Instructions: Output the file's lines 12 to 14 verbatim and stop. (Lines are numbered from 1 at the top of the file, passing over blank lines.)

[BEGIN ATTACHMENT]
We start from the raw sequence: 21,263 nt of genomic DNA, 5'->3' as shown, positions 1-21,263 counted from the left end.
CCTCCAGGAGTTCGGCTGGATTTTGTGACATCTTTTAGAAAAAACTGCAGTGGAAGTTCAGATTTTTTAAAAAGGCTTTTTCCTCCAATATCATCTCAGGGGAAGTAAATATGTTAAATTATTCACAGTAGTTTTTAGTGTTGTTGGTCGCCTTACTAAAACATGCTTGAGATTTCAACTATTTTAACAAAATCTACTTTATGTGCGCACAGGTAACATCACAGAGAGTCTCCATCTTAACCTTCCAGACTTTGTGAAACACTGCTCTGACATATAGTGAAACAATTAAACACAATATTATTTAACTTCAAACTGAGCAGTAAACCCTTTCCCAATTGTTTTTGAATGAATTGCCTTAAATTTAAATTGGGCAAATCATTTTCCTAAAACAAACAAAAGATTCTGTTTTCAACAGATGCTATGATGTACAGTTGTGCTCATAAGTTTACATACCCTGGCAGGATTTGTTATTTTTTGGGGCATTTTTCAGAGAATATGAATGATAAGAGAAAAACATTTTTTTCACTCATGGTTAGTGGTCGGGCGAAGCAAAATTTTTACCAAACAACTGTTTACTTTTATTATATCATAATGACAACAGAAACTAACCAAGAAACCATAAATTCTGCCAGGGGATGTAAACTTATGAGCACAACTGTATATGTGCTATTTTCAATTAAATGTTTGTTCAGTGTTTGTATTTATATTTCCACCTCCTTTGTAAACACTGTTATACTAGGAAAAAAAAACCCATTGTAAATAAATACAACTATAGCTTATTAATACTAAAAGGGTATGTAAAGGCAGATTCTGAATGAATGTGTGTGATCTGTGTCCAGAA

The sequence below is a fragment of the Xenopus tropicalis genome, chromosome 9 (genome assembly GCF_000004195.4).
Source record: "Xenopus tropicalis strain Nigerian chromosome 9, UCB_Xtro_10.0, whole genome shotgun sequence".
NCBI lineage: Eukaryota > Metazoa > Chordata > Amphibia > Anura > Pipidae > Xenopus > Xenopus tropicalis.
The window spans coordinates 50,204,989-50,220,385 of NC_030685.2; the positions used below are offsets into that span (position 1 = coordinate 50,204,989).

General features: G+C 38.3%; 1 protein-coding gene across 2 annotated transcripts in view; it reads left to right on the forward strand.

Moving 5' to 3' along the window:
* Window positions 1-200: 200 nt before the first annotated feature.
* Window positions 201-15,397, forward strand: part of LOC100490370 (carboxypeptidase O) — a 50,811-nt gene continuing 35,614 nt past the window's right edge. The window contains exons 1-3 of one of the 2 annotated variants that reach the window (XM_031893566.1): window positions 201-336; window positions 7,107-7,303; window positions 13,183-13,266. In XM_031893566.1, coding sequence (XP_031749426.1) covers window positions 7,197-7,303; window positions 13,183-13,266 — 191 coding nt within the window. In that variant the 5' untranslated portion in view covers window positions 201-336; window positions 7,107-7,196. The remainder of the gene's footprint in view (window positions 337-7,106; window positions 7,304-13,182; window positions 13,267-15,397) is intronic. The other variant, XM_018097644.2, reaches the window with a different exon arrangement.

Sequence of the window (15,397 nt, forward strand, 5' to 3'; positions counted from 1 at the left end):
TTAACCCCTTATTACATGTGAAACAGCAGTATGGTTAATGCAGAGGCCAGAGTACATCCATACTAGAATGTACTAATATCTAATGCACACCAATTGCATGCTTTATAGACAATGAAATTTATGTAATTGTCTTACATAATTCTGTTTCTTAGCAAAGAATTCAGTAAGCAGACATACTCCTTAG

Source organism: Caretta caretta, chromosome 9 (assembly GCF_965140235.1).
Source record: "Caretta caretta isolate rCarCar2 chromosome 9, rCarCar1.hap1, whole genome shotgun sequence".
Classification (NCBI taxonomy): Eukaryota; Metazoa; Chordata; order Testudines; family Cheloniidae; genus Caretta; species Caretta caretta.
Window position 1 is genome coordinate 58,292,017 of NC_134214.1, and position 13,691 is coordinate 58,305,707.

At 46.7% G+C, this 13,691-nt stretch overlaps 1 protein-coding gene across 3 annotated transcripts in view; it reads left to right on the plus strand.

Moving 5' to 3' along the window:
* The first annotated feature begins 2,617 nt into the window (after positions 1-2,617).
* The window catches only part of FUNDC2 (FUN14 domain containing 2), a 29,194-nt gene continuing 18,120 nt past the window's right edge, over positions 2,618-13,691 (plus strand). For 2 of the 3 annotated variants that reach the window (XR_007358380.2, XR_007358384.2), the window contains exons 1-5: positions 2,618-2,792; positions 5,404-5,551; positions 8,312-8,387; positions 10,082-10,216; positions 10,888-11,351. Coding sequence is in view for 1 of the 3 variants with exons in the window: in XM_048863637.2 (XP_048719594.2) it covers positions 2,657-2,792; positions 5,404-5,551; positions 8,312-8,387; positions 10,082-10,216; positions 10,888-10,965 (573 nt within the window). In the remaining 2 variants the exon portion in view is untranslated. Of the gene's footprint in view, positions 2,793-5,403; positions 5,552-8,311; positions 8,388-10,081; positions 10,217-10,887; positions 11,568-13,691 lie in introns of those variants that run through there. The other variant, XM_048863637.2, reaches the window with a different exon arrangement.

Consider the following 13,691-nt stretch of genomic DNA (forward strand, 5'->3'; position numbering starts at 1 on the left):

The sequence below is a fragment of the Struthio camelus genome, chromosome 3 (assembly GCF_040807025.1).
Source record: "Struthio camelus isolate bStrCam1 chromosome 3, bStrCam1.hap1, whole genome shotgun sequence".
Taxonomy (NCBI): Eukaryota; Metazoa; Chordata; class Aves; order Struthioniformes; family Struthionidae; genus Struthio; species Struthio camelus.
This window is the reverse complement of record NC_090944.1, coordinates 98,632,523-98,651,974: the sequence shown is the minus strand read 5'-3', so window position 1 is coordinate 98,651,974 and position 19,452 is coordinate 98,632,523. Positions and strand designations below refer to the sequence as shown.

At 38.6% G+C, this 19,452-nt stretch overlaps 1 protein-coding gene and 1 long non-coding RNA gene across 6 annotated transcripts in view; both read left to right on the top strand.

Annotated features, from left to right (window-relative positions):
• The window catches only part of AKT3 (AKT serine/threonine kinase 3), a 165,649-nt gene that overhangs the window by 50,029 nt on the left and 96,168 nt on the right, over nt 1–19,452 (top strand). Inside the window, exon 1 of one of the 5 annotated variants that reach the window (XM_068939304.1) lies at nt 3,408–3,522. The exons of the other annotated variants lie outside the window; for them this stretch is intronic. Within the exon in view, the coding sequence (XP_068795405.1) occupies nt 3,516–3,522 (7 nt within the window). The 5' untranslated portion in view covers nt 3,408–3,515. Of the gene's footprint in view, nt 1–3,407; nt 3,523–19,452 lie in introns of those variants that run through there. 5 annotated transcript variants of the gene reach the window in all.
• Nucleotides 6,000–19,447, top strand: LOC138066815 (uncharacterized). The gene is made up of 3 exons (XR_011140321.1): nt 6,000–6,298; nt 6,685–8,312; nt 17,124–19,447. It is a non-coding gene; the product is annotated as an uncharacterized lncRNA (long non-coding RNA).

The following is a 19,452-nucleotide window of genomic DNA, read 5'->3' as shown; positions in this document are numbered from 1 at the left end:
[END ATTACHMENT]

TTAACCCCTTATTACATGTGAAACAGCAGTATGGTTAATGCAGAGGCCAGAGTACATCCATACTAGAATGTACTAATATCTAATGCACACCAATTGCATGCTTTATAGACAATGAAATTTATGTAATTGTCTTACATAATTCTGTTTCTTAGCAAAGAATTCAGTAAGCAGACATACTCCTTAG

Source organism: Caretta caretta, chromosome 9 (assembly GCF_965140235.1).
Source record: "Caretta caretta isolate rCarCar2 chromosome 9, rCarCar1.hap1, whole genome shotgun sequence".